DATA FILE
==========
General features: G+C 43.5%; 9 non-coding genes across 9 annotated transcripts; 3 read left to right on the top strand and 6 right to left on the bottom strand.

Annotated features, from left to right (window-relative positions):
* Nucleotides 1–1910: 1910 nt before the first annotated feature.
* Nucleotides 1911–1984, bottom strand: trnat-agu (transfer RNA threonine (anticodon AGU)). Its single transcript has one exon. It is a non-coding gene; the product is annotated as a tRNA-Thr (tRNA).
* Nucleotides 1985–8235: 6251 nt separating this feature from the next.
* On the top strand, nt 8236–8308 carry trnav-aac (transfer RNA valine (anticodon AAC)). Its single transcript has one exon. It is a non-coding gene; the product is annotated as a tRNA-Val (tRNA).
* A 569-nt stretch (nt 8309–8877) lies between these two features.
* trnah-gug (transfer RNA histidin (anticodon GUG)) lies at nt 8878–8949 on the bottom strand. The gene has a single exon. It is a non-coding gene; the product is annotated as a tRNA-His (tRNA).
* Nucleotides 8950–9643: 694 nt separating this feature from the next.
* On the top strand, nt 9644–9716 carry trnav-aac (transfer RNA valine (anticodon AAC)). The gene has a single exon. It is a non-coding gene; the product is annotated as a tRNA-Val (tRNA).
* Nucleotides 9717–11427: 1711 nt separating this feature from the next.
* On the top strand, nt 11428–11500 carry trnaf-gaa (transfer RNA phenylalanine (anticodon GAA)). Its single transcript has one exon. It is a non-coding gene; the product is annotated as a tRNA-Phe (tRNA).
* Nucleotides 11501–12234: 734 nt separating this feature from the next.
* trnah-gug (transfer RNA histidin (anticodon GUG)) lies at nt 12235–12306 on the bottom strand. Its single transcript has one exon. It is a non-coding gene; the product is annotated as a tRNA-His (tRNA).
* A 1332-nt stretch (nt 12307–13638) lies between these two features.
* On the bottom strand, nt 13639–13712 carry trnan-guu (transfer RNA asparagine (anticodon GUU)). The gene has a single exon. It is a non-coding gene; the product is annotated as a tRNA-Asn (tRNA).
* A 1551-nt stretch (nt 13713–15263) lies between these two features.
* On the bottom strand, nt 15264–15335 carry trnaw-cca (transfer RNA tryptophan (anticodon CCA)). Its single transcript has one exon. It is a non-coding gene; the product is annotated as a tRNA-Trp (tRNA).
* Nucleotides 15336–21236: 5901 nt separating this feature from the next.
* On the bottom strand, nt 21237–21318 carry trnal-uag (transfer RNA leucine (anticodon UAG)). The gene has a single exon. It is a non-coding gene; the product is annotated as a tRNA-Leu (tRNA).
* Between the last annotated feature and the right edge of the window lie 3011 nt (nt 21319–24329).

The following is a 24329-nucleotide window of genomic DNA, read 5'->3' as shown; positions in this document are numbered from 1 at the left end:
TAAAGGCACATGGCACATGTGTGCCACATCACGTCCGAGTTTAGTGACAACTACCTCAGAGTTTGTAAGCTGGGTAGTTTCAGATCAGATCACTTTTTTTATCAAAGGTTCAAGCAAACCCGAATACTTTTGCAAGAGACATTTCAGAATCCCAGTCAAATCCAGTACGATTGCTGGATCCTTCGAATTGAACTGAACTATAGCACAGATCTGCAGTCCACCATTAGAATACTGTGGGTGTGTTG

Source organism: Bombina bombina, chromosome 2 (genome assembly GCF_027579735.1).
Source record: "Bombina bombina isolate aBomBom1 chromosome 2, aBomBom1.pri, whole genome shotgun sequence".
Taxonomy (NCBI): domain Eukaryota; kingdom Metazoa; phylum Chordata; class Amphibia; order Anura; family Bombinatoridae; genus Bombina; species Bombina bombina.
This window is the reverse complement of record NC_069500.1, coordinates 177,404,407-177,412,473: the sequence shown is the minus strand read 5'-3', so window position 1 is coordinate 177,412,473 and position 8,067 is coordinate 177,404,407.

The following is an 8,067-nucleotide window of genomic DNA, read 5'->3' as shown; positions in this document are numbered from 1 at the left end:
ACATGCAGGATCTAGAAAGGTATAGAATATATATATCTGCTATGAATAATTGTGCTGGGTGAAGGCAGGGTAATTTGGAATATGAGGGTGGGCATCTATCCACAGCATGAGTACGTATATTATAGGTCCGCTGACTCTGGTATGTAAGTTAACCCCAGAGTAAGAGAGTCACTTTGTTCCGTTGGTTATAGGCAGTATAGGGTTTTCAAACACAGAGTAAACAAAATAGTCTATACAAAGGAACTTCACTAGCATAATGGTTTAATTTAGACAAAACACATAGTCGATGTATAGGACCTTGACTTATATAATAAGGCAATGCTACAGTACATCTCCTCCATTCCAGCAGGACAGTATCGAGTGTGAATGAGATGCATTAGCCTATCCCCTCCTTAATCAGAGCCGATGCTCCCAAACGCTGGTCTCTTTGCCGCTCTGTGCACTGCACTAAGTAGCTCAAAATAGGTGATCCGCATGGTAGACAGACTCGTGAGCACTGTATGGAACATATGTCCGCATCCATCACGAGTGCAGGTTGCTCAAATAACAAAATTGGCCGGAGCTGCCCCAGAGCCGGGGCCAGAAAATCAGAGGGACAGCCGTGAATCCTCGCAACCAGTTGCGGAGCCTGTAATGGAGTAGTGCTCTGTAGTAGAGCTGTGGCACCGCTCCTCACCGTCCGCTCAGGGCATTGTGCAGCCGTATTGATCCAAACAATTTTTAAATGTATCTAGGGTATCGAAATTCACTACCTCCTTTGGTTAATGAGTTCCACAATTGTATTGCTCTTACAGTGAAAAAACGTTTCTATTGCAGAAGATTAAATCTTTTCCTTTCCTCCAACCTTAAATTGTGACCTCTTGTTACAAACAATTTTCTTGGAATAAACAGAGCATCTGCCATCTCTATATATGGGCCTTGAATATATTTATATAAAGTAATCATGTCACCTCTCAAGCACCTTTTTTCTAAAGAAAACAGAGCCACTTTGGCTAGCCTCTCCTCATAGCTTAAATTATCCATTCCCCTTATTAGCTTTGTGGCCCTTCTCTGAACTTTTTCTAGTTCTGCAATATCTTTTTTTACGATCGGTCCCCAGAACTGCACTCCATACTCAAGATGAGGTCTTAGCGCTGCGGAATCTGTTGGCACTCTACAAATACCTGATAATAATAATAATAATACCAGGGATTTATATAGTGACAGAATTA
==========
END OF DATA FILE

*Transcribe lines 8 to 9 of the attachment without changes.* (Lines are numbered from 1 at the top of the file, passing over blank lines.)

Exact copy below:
* trnah-gug (transfer RNA histidin (anticodon GUG)) lies at nt 8878–8949 on the bottom strand. The gene has a single exon. It is a non-coding gene; the product is annotated as a tRNA-His (tRNA).
* Nucleotides 8950–9643: 694 nt separating this feature from the next.